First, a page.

This is our final summer with Kaylee full time, so we are having discussions about what adulthood means for her. Yes, we still believe 18 is the magic number for adulthood. No, we aren't cutting her loose completely, but we are setting very clear boundaries of what she can expect from us and our role in her adult life. None of this is news for her – its just a little more real now that we are only 5 months from the big day.
As we have these discussions, we stumble into unexpected mindsets not necessarily specific to Kaylee, but apparently pervasive among millennials in general. While I'm not looking to “fix” a generation (see, there's the apathetic Gen X'er in me), I do want to help those close to me become happy, productive members of society.
Don't get me wrong, this isn't something we just started working on; it's been an active work in process for the last 10+ years. Previous summers have covered less “heavy” topics and felt more like addressing bad habits rather than shifting core beliefs. Please don't mistake anything I am saying here. Kaylee is an amazing person and has potential to do great things with her life.
Provide them with the skills necessary to lead happy, successful lives.
Rules are for Other People
Our first eye opener was when reading the rules for her attendance at a college engineering camp this week, they advised phones and other electronic devices were not allowed. Kaylee advised that if she put her phone on Do Not Disturb and left it in her purse, she felt that was good enough so she wasn't going to follow that rule because it was, in her mind, “stupid”. She said all of this without even asking what the ramifications were for being caught with a phone.
I come from a long line of Rule Followers. Good or bad, we tow the line unless its clear the rule presents some danger even while we work to change the “stupid” rules from within the system. So to hear someone so glibly dismiss the importance of rules was curious to say the least. This led to a discussion about how if you choose to participate in an activity that someone else is putting together, you either implicitly or explicitly accept their terms. And just because you don't bother to read or understand the rules you agree to, doesn't mean you are exempt.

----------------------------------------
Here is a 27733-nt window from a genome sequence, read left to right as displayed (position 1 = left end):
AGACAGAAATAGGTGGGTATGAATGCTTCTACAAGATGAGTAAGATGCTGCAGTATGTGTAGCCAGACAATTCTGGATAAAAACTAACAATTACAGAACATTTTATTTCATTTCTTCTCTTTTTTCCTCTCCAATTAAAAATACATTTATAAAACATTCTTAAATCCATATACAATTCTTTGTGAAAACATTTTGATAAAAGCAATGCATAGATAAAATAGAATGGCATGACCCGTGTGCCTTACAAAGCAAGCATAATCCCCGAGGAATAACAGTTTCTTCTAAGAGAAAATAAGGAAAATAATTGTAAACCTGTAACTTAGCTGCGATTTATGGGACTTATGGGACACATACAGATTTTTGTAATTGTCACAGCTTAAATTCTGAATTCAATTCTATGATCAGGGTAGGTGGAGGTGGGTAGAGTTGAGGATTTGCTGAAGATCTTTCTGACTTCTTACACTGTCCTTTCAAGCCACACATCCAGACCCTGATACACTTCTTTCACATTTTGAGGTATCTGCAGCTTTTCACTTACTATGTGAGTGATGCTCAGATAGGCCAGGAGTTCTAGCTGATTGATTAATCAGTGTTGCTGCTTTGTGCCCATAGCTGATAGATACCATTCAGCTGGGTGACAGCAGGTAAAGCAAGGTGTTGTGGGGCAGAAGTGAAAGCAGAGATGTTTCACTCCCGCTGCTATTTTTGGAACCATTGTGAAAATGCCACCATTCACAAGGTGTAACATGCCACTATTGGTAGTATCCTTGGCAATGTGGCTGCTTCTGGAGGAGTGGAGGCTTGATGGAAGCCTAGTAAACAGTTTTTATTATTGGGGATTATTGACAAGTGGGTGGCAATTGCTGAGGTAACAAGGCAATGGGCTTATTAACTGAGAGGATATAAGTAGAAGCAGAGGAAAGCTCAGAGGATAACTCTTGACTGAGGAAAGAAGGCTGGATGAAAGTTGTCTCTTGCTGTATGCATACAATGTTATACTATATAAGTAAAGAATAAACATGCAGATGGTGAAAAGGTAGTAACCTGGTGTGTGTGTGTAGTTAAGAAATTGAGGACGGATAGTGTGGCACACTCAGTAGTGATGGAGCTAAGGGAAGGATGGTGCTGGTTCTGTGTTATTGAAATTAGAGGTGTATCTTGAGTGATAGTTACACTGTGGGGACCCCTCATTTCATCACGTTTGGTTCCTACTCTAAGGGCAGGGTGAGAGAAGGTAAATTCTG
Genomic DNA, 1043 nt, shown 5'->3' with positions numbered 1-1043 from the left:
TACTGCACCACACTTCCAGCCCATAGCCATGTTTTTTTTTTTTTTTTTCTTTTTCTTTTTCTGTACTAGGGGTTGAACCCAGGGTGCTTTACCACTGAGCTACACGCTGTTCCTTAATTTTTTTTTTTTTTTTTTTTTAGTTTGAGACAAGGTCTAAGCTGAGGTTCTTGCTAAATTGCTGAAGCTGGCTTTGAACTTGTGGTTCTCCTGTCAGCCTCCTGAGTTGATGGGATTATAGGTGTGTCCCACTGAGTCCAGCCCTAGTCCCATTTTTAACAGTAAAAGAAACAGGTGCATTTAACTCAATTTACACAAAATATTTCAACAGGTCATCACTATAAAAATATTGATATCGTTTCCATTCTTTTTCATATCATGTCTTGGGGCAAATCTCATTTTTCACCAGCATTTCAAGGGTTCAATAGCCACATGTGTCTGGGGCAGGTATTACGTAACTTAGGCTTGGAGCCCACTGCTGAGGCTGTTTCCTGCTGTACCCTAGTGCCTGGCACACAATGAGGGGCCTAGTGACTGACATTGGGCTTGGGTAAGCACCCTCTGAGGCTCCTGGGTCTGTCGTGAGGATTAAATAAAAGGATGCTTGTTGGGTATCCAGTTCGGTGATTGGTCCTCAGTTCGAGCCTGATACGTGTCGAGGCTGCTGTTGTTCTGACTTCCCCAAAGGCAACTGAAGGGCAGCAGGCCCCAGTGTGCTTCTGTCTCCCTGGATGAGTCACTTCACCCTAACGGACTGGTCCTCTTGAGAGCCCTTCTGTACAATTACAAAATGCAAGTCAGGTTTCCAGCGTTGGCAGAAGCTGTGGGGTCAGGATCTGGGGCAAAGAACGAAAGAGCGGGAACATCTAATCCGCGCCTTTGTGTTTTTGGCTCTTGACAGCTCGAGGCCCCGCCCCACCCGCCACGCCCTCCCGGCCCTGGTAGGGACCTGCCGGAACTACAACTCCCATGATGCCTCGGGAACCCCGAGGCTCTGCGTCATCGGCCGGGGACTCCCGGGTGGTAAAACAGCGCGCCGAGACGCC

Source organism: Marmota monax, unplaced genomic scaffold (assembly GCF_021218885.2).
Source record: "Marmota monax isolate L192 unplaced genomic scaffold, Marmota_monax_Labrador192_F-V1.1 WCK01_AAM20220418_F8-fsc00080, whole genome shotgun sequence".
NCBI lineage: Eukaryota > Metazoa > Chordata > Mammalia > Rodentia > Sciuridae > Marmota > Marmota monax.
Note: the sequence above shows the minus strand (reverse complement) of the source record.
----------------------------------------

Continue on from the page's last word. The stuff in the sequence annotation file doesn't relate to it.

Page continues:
As an adult, you are accountable for your decisions.
Ownership has its Privileges
We talk a lot about making choices and then owning the choice regardless of what it is. If its the right choice, why wouldn't you want to own it? If its the wrong choice, you need to own it so you won't make the same wrong choice again.
As part of the participation trophy generation, someone who has never won anything and has not participated in any group activities where individual performance is critical, its hard to understand ownership. Its like they know the right answer, but have no idea how to execute on their own. Even our budding journalist's writing uses a bereft 3rd person tense or the vague collective “we” instead of first person.
Obviously you can only own things you have control over, but there is so much power in properly applied ownership, we are taking time this summer to work on this concept.
As an adult, you have to take ownership of your decisions.
One of the plagues of the millennials you may already be familiar with is that they want to make a difference in the world, but they don't have the patience to put in the time and effort to make it happen. We, as parents, have given them so much instant gratification, there is no easy way to turn it off. One of Kaylee's projects this summer is to create a marketing campaign for one of my pro-bono clients. She had a great idea, did one post and when it didn't result in any sales, she literally gave up. Society has done such a disservice to the public at large when we talk about “overnight successes” when more times than not, it actually takes years of perseverance to get things done. Why is that wrong? Isn't life supposed to be about the journey and not the destination?
As we talked through this, we also discovered that the idea of a good leader is someone that reads every social media post in their group and comments on it (either with words or symbol). It was also conceded that a good leader would show up to every meeting that group had. No mention of accomplishments or what the leader actually does beyond talking to the group.
We are going to work on this one a lot this summer. Being a leader isn't easy and it doesn't mean you don't work. Being a leader means you set a good example of how to behave within the group and you get things done. Good leaders don't quit when it gets hard or when they fail. They have big ideas and the ability to help their team see the ideas too, so stuff gets done.
As an adult, being a good leader requires real work.
This summer, we're focusing on the “do something” piece. So far, we've created a schedule so each day we can measure progress towards goals. If something doesn't help meet a goal, then it is not something we dedicate time to. Don't worry, we are still traveling and having fun, too. There are many s'mores to be eaten and campfires to be burned this one last summer.
Each day we prioritize and make sure we are all staying on task. As we do this, I realize how undisciplined I have become at some of these things, so it has also been a great opportunity for me to refocus and hold myself accountable as well. I guess that's what we mean when we say put your money where your mouth is.
Adults do what they say and say what they mean. Even when its hard.